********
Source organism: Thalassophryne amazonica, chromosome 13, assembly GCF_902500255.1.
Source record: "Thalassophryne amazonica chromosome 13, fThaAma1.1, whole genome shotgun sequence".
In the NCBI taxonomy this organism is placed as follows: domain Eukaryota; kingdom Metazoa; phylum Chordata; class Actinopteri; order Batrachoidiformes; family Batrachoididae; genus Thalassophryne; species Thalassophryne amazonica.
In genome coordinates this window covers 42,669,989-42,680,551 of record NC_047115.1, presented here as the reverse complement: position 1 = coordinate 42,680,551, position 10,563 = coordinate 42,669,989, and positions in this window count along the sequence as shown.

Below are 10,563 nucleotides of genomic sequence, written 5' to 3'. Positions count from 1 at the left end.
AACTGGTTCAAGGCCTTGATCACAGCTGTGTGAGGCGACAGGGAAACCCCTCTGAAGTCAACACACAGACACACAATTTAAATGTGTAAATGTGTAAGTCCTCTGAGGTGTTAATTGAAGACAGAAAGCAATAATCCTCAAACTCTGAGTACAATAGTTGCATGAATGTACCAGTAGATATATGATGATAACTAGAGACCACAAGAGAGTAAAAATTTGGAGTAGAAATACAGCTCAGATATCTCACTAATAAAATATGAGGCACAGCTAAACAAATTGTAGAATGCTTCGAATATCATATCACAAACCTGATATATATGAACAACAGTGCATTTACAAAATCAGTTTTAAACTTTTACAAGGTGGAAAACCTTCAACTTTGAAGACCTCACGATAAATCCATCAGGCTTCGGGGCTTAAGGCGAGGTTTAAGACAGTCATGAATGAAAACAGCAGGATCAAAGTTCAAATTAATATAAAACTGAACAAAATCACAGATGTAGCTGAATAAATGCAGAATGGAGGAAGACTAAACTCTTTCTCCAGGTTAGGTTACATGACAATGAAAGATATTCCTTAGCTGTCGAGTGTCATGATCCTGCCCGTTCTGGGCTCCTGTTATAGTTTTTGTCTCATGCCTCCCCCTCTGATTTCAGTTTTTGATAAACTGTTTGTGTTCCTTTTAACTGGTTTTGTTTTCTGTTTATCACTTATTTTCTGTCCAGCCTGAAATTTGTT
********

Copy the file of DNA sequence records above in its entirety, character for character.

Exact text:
Source organism: Thalassophryne amazonica, chromosome 13, assembly GCF_902500255.1.
Source record: "Thalassophryne amazonica chromosome 13, fThaAma1.1, whole genome shotgun sequence".
In the NCBI taxonomy this organism is placed as follows: domain Eukaryota; kingdom Metazoa; phylum Chordata; class Actinopteri; order Batrachoidiformes; family Batrachoididae; genus Thalassophryne; species Thalassophryne amazonica.
In genome coordinates this window covers 42,669,989-42,680,551 of record NC_047115.1, presented here as the reverse complement: position 1 = coordinate 42,680,551, position 10,563 = coordinate 42,669,989, and positions in this window count along the sequence as shown.

Below are 10,563 nucleotides of genomic sequence, written 5' to 3'. Positions count from 1 at the left end.
AACTGGTTCAAGGCCTTGATCACAGCTGTGTGAGGCGACAGGGAAACCCCTCTGAAGTCAACACACAGACACACAATTTAAATGTGTAAATGTGTAAGTCCTCTGAGGTGTTAATTGAAGACAGAAAGCAATAATCCTCAAACTCTGAGTACAATAGTTGCATGAATGTACCAGTAGATATATGATGATAACTAGAGACCACAAGAGAGTAAAAATTTGGAGTAGAAATACAGCTCAGATATCTCACTAATAAAATATGAGGCACAGCTAAACAAATTGTAGAATGCTTCGAATATCATATCACAAACCTGATATATATGAACAACAGTGCATTTACAAAATCAGTTTTAAACTTTTACAAGGTGGAAAACCTTCAACTTTGAAGACCTCACGATAAATCCATCAGGCTTCGGGGCTTAAGGCGAGGTTTAAGACAGTCATGAATGAAAACAGCAGGATCAAAGTTCAAATTAATATAAAACTGAACAAAATCACAGATGTAGCTGAATAAATGCAGAATGGAGGAAGACTAAACTCTTTCTCCAGGTTAGGTTACATGACAATGAAAGATATTCCTTAGCTGTCGAGTGTCATGATCCTGCCCGTTCTGGGCTCCTGTTATAGTTTTTGTCTCATGCCTCCCCCTCTGATTTCAGTTTTTGATAAACTGTTTGTGTTCCTTTTAACTGGTTTTGTTTTCTGTTTATCACTTATTTTCTGTCCAGCCTGAAATTTGTT